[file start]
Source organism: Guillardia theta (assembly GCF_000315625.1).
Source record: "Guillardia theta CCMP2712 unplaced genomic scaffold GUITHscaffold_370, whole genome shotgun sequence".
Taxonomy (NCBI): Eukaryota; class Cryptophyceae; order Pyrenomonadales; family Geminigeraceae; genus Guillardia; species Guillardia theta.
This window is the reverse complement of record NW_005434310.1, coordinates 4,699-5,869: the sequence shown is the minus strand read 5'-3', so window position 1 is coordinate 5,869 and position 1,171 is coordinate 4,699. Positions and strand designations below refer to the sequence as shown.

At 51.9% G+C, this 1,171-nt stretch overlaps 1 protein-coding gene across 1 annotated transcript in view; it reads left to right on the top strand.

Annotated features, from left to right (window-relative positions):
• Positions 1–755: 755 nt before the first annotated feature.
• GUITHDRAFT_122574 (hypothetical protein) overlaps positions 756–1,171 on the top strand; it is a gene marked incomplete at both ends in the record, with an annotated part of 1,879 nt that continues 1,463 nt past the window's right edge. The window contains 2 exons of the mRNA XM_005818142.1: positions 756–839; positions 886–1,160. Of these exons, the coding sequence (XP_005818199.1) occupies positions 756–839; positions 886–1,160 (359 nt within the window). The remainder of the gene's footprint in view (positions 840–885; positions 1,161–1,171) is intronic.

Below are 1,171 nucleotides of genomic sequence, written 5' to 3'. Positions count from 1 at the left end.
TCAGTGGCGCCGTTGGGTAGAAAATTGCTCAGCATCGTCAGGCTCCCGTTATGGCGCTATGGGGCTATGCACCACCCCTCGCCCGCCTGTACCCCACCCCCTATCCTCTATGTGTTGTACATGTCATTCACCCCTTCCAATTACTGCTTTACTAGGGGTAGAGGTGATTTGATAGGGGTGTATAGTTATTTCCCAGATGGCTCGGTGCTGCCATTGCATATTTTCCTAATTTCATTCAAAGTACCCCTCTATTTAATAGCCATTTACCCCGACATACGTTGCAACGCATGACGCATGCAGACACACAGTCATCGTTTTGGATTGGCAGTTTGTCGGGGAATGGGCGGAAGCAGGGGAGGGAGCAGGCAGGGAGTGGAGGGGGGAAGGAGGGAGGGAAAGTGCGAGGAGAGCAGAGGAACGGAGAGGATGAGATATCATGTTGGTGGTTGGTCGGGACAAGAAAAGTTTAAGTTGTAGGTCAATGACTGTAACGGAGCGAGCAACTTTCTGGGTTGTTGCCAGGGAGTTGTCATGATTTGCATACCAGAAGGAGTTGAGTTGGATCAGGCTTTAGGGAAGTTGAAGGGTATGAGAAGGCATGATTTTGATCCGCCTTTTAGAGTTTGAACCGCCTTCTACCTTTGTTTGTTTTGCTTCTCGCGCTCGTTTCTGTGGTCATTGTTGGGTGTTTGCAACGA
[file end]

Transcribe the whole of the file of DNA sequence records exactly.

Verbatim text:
Source organism: Guillardia theta (assembly GCF_000315625.1).
Source record: "Guillardia theta CCMP2712 unplaced genomic scaffold GUITHscaffold_370, whole genome shotgun sequence".
Taxonomy (NCBI): Eukaryota; class Cryptophyceae; order Pyrenomonadales; family Geminigeraceae; genus Guillardia; species Guillardia theta.
This window is the reverse complement of record NW_005434310.1, coordinates 4,699-5,869: the sequence shown is the minus strand read 5'-3', so window position 1 is coordinate 5,869 and position 1,171 is coordinate 4,699. Positions and strand designations below refer to the sequence as shown.

At 51.9% G+C, this 1,171-nt stretch overlaps 1 protein-coding gene across 1 annotated transcript in view; it reads left to right on the top strand.

Annotated features, from left to right (window-relative positions):
• Positions 1–755: 755 nt before the first annotated feature.
• GUITHDRAFT_122574 (hypothetical protein) overlaps positions 756–1,171 on the top strand; it is a gene marked incomplete at both ends in the record, with an annotated part of 1,879 nt that continues 1,463 nt past the window's right edge. The window contains 2 exons of the mRNA XM_005818142.1: positions 756–839; positions 886–1,160. Of these exons, the coding sequence (XP_005818199.1) occupies positions 756–839; positions 886–1,160 (359 nt within the window). The remainder of the gene's footprint in view (positions 840–885; positions 1,161–1,171) is intronic.

Below are 1,171 nucleotides of genomic sequence, written 5' to 3'. Positions count from 1 at the left end.
TCAGTGGCGCCGTTGGGTAGAAAATTGCTCAGCATCGTCAGGCTCCCGTTATGGCGCTATGGGGCTATGCACCACCCCTCGCCCGCCTGTACCCCACCCCCTATCCTCTATGTGTTGTACATGTCATTCACCCCTTCCAATTACTGCTTTACTAGGGGTAGAGGTGATTTGATAGGGGTGTATAGTTATTTCCCAGATGGCTCGGTGCTGCCATTGCATATTTTCCTAATTTCATTCAAAGTACCCCTCTATTTAATAGCCATTTACCCCGACATACGTTGCAACGCATGACGCATGCAGACACACAGTCATCGTTTTGGATTGGCAGTTTGTCGGGGAATGGGCGGAAGCAGGGGAGGGAGCAGGCAGGGAGTGGAGGGGGGAAGGAGGGAGGGAAAGTGCGAGGAGAGCAGAGGAACGGAGAGGATGAGATATCATGTTGGTGGTTGGTCGGGACAAGAAAAGTTTAAGTTGTAGGTCAATGACTGTAACGGAGCGAGCAACTTTCTGGGTTGTTGCCAGGGAGTTGTCATGATTTGCATACCAGAAGGAGTTGAGTTGGATCAGGCTTTAGGGAAGTTGAAGGGTATGAGAAGGCATGATTTTGATCCGCCTTTTAGAGTTTGAACCGCCTTCTACCTTTGTTTGTTTTGCTTCTCGCGCTCGTTTCTGTGGTCATTGTTGGGTGTTTGCAACGA